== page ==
##Q(N,V,T)=\sum\nolimits_{i=1}^n e^{\frac{-E_i} {kT}}##
##\overline{P(E_i)}=kT(\frac{\partial{ln \sum\nolimits_{i=1}^n e^{\frac{-E_i} {kT}}}}{\partial V}_{N,T})##
Reduce this to a more general equation?
##\sum\nolimits_{i=1}^n E_i P_i p_i =\sum\nolimits_{i=1}^n E_i*\frac{e^{-B*E_i}} {Q(N,V,T)}*kT(\frac{\partial{ln Q}}{\partial V}_{N,T})##
Integrate over all energies, $$E_i$$ ?For right hand side
A Possible Substitution:
##(\frac{\partial{U}}{\partial V})_{N,T}=T(\frac{\partial{S}}{\partial V})_{T}-P=T(\frac{\partial{P}}{\partial T})_{V}-P##

After Substitution:
##\sum\nolimits_{i=1}^n E_i P_i p_i - U*\overline{P}=kT^2[\frac{\partial{P}}{\partial T}]_{V}##

A different Substitution:
##\overline{P}=-\frac{\partial{U}} {\partial{V}}##

After Substituting:
##\sum\nolimits_{i=1}^n E_i P_i p_i - U*\overline{P}=kT[(\frac{\partial U} {\partial V})_{N,T} -\frac{\partial{U}} {\partial{V}}##

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swmmr1928 said:
##\sum\nolimits_{i=1}^n E_i P_i p_i =\sum\nolimits_{i=1}^n E_i*\frac{e^{-B*E_i}} {Q(N,V,T)}*kT(\frac{\partial{ln Q}}{\partial V}_{N,T})##
yeah, this is good. So the next step would naturally be to calculate
$$( \frac{\partial{ln Q}}{\partial V} )_{N,T}$$
right? I mean, you know everything else on the right-hand side, so hopefully if you can calculate this, you can rearrange into something more familiar.

swmmr1928 said:
A Possible Substitution:
##(\frac{\partial{U}}{\partial V})_{N,T}=T(\frac{\partial{S}}{\partial V})_{T}-P=T(\frac{\partial{P}}{\partial T})_{V}-P##
But where does this equation come from? I don't recognize it..

edit: Oh, I think I see what you meant, something like
$$U=TS-PV$$
and so taking partial derivative with respect to volume, while holding only temperature constant:
$$( \frac{\partial U}{\partial V} )_T = ( \frac{\partial TS}{\partial V} )_T - ( \frac{\partial PV}{\partial V} )_T$$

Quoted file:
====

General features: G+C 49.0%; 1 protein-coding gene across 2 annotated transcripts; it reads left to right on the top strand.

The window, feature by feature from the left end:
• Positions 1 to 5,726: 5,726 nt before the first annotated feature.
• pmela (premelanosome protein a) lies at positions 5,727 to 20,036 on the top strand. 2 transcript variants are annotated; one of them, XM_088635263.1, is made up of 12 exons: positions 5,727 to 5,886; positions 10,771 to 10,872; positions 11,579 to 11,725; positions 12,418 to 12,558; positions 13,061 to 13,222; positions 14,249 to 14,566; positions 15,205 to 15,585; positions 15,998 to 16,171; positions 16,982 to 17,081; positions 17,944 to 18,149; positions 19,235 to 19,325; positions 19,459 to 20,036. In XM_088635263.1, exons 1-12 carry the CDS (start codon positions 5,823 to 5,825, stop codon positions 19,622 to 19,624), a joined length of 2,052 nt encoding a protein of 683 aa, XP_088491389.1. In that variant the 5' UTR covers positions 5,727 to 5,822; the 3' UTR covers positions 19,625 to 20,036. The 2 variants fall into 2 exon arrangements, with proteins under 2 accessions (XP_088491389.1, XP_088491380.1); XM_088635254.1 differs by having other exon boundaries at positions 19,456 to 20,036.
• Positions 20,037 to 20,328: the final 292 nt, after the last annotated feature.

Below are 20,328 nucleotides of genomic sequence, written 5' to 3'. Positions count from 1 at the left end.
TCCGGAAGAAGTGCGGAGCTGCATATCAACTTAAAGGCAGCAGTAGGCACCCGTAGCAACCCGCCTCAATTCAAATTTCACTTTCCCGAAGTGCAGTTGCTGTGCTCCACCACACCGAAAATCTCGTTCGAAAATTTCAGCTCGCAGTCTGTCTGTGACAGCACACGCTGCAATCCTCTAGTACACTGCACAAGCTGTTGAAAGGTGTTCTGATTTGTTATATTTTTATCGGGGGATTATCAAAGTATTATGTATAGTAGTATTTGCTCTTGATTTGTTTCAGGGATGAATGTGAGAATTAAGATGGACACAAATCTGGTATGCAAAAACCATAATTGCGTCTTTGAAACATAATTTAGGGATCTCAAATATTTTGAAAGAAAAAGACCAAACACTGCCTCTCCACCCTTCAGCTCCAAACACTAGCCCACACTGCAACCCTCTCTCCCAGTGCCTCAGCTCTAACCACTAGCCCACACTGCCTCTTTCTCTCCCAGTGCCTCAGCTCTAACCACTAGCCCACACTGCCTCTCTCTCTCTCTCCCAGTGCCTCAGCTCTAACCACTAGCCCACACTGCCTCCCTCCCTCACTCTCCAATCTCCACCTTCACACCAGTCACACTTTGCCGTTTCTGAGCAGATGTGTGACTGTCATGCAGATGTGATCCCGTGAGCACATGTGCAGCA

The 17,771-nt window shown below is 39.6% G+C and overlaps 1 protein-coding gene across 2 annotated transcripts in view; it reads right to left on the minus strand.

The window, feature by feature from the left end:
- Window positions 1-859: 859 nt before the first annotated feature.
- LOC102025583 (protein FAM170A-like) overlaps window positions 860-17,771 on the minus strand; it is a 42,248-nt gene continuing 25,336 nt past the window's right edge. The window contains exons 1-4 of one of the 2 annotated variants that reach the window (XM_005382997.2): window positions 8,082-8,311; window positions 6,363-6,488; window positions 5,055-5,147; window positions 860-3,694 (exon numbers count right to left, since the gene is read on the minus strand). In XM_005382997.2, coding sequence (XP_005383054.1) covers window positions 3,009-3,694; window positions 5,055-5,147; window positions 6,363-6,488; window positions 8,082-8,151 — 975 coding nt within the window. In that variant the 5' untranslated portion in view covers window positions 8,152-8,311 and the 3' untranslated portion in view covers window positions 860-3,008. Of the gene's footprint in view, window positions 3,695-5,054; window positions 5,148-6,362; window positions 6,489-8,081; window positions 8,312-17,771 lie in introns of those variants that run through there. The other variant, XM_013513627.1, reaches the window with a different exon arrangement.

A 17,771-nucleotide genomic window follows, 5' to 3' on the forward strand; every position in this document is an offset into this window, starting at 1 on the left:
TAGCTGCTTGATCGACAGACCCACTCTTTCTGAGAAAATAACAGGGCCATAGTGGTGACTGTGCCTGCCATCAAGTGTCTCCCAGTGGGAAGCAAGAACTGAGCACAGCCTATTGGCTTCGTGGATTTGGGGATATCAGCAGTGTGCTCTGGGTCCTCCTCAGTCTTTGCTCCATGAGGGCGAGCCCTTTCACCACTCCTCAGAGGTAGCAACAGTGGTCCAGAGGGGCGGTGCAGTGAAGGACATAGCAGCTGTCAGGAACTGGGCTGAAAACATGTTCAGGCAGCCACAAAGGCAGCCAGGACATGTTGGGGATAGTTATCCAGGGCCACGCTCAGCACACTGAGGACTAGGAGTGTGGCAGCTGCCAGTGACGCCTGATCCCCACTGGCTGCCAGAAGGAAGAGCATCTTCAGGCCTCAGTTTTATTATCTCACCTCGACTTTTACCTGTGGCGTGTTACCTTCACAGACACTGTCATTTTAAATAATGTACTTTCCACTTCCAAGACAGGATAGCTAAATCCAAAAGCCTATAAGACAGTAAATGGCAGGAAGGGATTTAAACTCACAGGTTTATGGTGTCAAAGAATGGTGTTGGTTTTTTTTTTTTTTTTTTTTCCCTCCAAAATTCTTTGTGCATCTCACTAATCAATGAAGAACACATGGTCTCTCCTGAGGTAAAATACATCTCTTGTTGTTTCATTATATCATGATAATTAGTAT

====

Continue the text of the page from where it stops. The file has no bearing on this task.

But the problem then, is that
$$( \frac{\partial PV}{\partial V} )_T$$
is not the same as
$$P ( \frac{\partial V}{\partial V} )_T$$
This is not allowed, unless you are assuming that ##P## doesn't change when ##T## is constant.

generally, I don't think it is possible to solve this problem using just thermodynamic relations. It is a stat. mech. problem, after all. It needs you to think about averages, and microstate values.

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##Q(N,V,T)=\frac{(q_{trans}*q_{elect}*q_{nuc})^N} {N!}##
##Q(N,V,T)=\frac{(V*A(T,E))^N} {N!}##
##A(T,E)=\frac{q_{elec}(E,T)*q_{trans}(T,V)} {V}##
##\frac{\partial{{ln((V*A(T,E))^N} {N!})}} {\partial{V}}_{N,T}=N/V##
##( \frac{\partial{ln Q}}{\partial V} )_{N,T}=N/V##

ah, that's nice. But that is for a specific kind of system. In fact, that is essentially the ideal gas law ##P=kTN/V##. But I think they are looking for a more general rule.

Also, I was wrong in my last post. sorry, I didn't read carefully enough. When you wrote this equation:
$$\sum\nolimits_{i=1}^n E_i P_i p_i =\sum\nolimits_{i=1}^n E_i*\frac{e^{-B*E_i}} {Q(N,V,T)}*kT(\frac{\partial{ln Q}}{\partial V}_{N,T})$$
it is not quite right. Because on the right-hand side, you have put the average pressure, but it should be the microcanonical pressure.

You need to have a guess at what the microcanonical pressure is (since I'm guessing it's not in your notes). Try to continue with this equation which you wrote before:
$$\overline{P(E_i)}=kT(\frac{\partial{ln \sum\nolimits_{i=1}^n e^{\frac{-E_i} {kT}}}}{\partial V}_{N,T})$$
This is the form of ##Q## that I think you should use, try to calculate this partial derivative. And then, compare it to the other way to define ##\overline{p}## (i.e. in terms of its own microcanonical values). From this, you should be able to guess what is the equation for the microcanonical pressure, as some equation involving the microcanonical energy.

Microcanonical ensemble:
##\frac {P} {T}=k\frac{\partial{ln(Ω(N,U,V))}} {\partial{N}}_{U,N}##
Ω(N,V,E) is the degeneracy of of the state N,V,E

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by 'microcanonical values' I just mean ##E_i## and ##P_i##. If you write out this equation:
$$\overline{P(E_i)}=kT(\frac{\partial{ln \sum\nolimits_{i=1}^n e^{\frac{-E_i} {kT}}}}{\partial V}_{N,T})$$